COMMENTS: SPIN’s financial benchmarks use gross income because it is simpler to measure and more widely applicable. Net introduces a highly individual variable of how good each farmer is at managing money and budgeting, how disciplined they choose to be about it, as well as how good their accountant is at reducing their farm income using legal loopholes.
SPIN”s gross income benchmark, which has been met or exceeded by those in many different contexts and using a variety of business models is $50k per 20,000 sq. ft. (about a half acre). Our rule of thumb on operating expenses is 10% – 20% of gross which puts the expenses in the $5k to $10k range.
Median income comes from a value system that many don’t find all that attractive anymore, and don’t consider a useful measurement of success.
Claiming larger scale farms (10 acres) are needed to achieve higher income is old-school thinking that SPIN farmers have been disproving for a while now. The advantage of SPIN-Farming is that it turns market gardening into a source of significant income. It can generate as much or more income as a multi-acre operation, with a lot less overhead and a lot more control over the operation.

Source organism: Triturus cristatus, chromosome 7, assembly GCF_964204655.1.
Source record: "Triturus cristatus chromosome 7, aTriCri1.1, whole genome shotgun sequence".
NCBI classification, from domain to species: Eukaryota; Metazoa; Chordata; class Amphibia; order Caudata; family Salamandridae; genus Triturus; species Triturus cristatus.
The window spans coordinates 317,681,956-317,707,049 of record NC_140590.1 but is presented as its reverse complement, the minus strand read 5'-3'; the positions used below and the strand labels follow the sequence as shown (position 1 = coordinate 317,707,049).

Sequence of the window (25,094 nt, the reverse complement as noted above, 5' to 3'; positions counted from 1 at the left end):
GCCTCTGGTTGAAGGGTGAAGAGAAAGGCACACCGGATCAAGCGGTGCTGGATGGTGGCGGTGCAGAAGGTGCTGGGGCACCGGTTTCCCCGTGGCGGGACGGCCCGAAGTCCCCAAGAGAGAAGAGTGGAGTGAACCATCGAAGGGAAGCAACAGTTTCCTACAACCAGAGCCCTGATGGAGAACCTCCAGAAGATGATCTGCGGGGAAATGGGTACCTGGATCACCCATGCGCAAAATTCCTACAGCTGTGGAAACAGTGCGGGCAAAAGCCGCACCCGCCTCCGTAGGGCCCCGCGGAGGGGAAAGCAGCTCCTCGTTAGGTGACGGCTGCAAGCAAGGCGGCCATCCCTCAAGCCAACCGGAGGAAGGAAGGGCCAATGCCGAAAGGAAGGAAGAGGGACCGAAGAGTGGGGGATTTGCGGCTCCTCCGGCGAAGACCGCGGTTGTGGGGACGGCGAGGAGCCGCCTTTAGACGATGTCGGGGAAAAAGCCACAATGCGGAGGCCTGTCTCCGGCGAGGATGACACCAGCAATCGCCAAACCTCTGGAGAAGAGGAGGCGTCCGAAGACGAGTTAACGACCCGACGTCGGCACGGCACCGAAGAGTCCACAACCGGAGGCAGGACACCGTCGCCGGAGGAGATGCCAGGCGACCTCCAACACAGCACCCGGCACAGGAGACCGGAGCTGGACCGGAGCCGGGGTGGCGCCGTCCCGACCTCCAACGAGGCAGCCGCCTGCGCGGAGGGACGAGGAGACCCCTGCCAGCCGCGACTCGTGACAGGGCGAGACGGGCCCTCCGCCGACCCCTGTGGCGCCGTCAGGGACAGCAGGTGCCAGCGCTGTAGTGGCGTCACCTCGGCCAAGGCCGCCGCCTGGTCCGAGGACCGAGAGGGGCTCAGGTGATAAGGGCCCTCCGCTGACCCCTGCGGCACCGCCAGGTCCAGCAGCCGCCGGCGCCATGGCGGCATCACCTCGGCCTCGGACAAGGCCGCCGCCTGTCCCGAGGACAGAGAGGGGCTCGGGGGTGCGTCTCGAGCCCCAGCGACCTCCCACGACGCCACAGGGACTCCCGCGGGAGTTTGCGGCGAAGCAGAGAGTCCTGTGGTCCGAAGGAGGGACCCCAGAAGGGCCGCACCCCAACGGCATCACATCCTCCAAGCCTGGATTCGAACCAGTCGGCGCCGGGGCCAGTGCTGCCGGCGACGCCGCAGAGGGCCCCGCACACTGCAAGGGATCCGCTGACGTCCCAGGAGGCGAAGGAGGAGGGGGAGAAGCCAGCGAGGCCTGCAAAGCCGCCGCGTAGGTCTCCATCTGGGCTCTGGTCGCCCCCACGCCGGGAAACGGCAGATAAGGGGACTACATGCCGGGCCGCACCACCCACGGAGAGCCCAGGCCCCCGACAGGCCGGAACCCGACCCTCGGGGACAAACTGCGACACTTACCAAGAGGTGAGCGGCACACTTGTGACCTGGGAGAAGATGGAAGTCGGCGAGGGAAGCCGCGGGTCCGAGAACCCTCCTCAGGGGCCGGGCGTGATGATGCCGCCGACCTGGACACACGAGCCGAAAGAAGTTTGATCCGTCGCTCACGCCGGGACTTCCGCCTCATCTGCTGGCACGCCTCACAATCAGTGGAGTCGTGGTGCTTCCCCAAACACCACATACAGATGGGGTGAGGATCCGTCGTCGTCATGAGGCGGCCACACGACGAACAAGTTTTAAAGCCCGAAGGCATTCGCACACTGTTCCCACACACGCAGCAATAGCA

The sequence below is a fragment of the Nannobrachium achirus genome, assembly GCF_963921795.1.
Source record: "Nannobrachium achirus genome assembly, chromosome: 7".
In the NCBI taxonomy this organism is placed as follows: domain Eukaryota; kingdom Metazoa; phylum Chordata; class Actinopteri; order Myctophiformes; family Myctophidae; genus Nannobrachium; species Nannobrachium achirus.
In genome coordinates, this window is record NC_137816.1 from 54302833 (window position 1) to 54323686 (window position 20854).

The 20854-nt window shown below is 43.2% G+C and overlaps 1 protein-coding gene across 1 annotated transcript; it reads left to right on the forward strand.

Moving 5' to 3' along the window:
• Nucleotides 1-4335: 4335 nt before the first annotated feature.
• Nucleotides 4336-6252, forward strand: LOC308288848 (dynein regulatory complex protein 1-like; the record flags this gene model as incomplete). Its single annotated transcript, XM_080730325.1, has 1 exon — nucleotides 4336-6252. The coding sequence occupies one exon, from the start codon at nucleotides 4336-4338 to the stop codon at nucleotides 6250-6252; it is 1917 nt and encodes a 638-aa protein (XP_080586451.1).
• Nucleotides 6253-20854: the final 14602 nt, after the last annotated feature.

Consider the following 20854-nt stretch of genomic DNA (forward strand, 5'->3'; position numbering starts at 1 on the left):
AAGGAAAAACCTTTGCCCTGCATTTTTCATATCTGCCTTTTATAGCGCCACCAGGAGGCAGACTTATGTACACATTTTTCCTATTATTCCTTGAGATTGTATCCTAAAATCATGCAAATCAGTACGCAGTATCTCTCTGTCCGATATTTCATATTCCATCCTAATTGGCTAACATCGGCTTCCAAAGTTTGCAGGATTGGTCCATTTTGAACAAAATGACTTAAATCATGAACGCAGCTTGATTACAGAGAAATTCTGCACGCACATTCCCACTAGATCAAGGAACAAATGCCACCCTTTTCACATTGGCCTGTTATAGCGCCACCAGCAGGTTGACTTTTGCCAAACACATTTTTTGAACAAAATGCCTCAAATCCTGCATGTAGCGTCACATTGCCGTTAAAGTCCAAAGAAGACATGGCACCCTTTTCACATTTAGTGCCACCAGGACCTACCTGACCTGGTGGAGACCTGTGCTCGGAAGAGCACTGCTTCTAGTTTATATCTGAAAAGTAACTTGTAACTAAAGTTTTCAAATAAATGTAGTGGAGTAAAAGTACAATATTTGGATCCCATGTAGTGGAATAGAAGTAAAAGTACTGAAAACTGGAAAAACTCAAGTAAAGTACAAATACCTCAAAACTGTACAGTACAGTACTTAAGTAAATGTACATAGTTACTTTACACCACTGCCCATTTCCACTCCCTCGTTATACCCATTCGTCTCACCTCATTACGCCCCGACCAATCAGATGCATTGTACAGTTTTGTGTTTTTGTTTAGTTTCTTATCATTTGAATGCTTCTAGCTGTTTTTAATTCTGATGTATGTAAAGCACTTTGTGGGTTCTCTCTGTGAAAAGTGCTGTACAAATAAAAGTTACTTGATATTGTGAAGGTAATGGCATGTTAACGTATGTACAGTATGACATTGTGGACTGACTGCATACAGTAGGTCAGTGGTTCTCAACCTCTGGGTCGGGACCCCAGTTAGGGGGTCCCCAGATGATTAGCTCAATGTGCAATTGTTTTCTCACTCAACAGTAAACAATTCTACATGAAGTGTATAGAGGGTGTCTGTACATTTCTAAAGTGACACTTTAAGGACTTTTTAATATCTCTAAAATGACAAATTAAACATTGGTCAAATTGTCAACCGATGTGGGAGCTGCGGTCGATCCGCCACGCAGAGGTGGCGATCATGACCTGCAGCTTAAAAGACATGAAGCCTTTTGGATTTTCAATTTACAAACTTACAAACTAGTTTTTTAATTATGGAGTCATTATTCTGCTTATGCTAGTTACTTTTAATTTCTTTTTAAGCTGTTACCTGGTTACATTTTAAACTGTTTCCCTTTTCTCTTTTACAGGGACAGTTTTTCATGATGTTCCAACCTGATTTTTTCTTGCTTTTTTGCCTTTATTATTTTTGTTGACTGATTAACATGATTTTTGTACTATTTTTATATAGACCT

Direct marketing has been an important concept in SPIN-Farming’ since its 2006 launch and has offered an assortment of ways to diversify revenue streams using a variety of business models and sales channels, some well-established ad some created on the fly by pioneering SPIN farmers, including farmers markets and CSA’s (subscription services), buying clubs, pop-up farm stands, mobile markets, and partnerships with cottage-industry scale food processors. And now that the number of SPIN farmers is growing, they are finding ways to resell each other’s products.
>> Many of the owners of high-performing farms partially attributed their success to good fortune—such as access to especially lucrative markets or reliable farmland arrangements.